Bosch includes onboard storage for just about everything but your lumber
Bosch includes onboard storage for just about everything but your lumber

Rear Outfeed Support

The outfeed supports are a welcome feature for solo operators
The outfeed supports are a welcome feature for solo operators

As someone who rarely works around a crew, the addition of the Rear Outfeed Support on the REAXX is a welcome addition. Rather than MacGyver-ing a support out of a stepladder, or setting up and adjusting a dedicated JawStand, the integrated outfeed on the REAXX is a simple twist of a lock-knob away from action. It’s hardened metal extends 18″ but also retracts back to be very unobtrusive when not in use. For anyone working solo, this outfeed support is not only practical, but also enhances safety by preventing workpieces from tilting off the table and potentially causing unexpected kickback or contact with the spinning blade. A definite thumbs up to Bosch for including this feature.

Bosch REAXX Cutting Performance

To give the Bosch REAXX a nice workout, we put it into the shop of Jake Glerup, Home Fixated contributor and head honcho / woodmaster at Glerup Woodwork & Design. Jake ran a variety of wood through the REAXX and found it cut efficiently and accurately.

Jake Glerup
Jake Glerup putting the Bosch REAXX through its paces

At the time of the REAXX testing, Jake was in the process of fabricating a car frame for a vintage car restoration project. Yes, the vehicle’s frame was originally wood, and Jake was brought in to recreate the now worn, rotted and cracked frame. As you can see in the video below, some of that frame started as massive 8/4 (aka 2″) white oak. Jake entrusted the REAXX with some rip cuts that would be near the extreme of what you might use a contractor table saw for. Jake said that while the REAXX clearly didn’t live up to the power he was used to on his Delta Unisaw, as long as he adjusted the feed rate the REAXX could take this dense chunk of wood. You can see the cut in action in our Bosch REAXX video a few paragraphs below.

It’s worth noting that our friends over at had an issue with ripping 2x material. The feedback they reported from Bosch was that a portion of the initial REAXX saws required a firmware update to address this power fluctuation on thicker materials. If you own an early REAXX saw and you feel it’s bogging down on thicker stock, you can find more details on this here.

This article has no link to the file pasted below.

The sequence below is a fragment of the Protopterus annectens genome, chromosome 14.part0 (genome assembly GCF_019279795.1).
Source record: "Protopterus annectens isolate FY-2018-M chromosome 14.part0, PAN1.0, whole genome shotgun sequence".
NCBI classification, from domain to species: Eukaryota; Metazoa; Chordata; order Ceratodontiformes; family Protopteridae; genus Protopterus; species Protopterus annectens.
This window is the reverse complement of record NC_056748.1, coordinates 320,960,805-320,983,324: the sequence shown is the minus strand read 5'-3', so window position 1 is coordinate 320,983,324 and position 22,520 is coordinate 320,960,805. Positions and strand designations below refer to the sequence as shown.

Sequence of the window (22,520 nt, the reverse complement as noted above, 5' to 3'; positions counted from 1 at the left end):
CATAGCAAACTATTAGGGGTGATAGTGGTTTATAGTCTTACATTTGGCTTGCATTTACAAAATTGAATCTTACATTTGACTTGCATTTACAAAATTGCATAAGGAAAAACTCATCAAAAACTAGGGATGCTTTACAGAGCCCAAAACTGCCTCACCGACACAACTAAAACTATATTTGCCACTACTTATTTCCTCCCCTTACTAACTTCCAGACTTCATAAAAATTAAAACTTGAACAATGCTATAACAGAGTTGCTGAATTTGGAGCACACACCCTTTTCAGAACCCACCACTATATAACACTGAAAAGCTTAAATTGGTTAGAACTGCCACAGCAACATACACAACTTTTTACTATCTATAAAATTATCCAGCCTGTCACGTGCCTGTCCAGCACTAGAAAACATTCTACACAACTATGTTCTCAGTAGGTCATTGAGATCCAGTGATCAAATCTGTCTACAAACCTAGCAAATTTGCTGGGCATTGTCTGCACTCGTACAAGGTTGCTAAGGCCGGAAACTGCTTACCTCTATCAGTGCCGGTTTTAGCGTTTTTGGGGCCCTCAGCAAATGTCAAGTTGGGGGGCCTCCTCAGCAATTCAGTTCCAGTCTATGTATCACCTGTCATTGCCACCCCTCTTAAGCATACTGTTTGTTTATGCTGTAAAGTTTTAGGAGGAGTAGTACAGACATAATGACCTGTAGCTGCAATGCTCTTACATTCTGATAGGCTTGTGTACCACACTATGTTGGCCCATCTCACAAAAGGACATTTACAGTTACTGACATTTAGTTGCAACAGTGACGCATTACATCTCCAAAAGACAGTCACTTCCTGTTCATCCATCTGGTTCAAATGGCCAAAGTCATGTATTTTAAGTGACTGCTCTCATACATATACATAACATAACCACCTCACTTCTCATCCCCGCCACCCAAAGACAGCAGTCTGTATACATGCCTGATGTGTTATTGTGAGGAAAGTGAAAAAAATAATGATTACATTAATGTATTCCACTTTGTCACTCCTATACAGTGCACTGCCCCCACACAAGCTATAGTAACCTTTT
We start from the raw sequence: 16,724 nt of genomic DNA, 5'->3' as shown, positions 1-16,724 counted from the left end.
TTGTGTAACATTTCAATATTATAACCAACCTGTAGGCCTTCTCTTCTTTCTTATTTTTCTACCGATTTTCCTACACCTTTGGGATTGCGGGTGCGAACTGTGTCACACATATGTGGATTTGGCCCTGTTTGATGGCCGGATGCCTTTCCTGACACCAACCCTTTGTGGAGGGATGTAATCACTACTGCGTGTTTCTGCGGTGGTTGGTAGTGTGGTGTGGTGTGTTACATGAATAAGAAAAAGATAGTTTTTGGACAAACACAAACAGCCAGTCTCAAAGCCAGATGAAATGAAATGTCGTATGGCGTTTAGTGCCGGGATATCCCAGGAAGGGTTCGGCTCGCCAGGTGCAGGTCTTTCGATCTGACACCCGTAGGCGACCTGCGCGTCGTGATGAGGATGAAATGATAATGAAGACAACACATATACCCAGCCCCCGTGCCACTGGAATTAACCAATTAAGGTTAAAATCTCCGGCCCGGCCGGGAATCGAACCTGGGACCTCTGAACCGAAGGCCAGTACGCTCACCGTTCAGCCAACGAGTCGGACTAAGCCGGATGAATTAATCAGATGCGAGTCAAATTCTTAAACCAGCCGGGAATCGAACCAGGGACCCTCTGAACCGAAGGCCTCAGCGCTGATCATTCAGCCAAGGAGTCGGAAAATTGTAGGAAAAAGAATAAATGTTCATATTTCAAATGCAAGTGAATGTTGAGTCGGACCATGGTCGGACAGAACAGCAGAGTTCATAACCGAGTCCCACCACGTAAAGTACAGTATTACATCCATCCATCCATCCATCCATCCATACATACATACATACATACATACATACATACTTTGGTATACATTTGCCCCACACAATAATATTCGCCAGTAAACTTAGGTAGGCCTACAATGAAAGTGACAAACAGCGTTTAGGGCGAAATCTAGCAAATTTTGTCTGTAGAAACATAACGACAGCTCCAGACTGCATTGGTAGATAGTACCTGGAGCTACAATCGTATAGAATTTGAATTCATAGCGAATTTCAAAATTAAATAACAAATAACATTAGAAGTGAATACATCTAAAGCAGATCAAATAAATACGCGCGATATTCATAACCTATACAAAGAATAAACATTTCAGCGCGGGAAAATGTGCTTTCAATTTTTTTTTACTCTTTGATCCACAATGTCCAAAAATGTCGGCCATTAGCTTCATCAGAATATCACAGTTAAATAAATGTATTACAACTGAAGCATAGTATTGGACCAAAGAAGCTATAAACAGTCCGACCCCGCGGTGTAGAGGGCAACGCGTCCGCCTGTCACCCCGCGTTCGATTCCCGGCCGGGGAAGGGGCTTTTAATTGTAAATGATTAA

In our experience with the saw, we found the Bosch REAXX to perform remarkably well for a contractor table saw. It performed comparably to the Bosch 4000 and 4100 series saws, with one notable exception: Active Response Technology. This safety technology is not only what sets it light years ahead of prior Bosch saws, but it also puts it ahead of almost all the other table saws on the market in terms of operator safety.

Active Response Technology – Does This Safety Technology Work?

In a word, YES! The Active Response Technology is what promises to save countless fingers in the construction community. First, let me set your mind at ease by letting you know that no bratwursts were harmed in the making of this review. We’ll talk more about the Active Response Technology below, but in the meantime – if a picture is worth a thousand words, then the video below should be worth many more. Check out our video of the Bosch REAXX to get an overview of the saw and to see both realtime and slow motion video of the Active Response Technology in action – it’s pretty amazing.

Bosch REAXX Video

Despite attempting to feed the bratwurst into the spinning blade we struggled to find any sign of damage to the bratwurst. Even upon close examination, the bratwurst looked untouched. When the Active Response Technology fired, the blade dropped incredibly quickly. When it fires, it sounds a bit like a very muffled gunshot. It definitely gets your attention, but also is not terribly loud. The activated cartridge fires a piston which rapidly forces the spinning blade below the surface of the table saw. We were extremely impressed by quickly and effectively the blade is withdrawn.

Bosch REAXX – Changing the Cartridge After an Activation

The REAXX features a dual-activation cartridge unit – two single-shot cylinders for two separate activations with each cartridge. This means that on your first activation, you can simply remove and rotate the cartridge so the the unused side is ready for action. Getting back in business after an activation is something you can easily do in under 2 minutes, and with a little practice, it’s doable in less than a minute. Because the Active Response Technology does not damage the blade, the current cost per activation is about $50 (the dual cartridge retails for about $99 at the time of this review). The end of the video above shows the steps involved after a cartridge fires (naturally, you’ll want to unplug the saw prior to doing all that). My pace was around one minute 10 seconds. Bosch advises that if your saw manages to accumulate 25 Active Response activations, you’ll need to take it into a Bosch service center for service. If you hit 25 activations in less than a few years, it’s probably a good reminder to reevaluate your table saw cutting procedures and safety!

Red means stop. After a cartridge activation, the display shows a red icon until the cartridge is swapped out.
Red means stop. After a cartridge activation, the display shows a red icon until the cartridge is swapped out.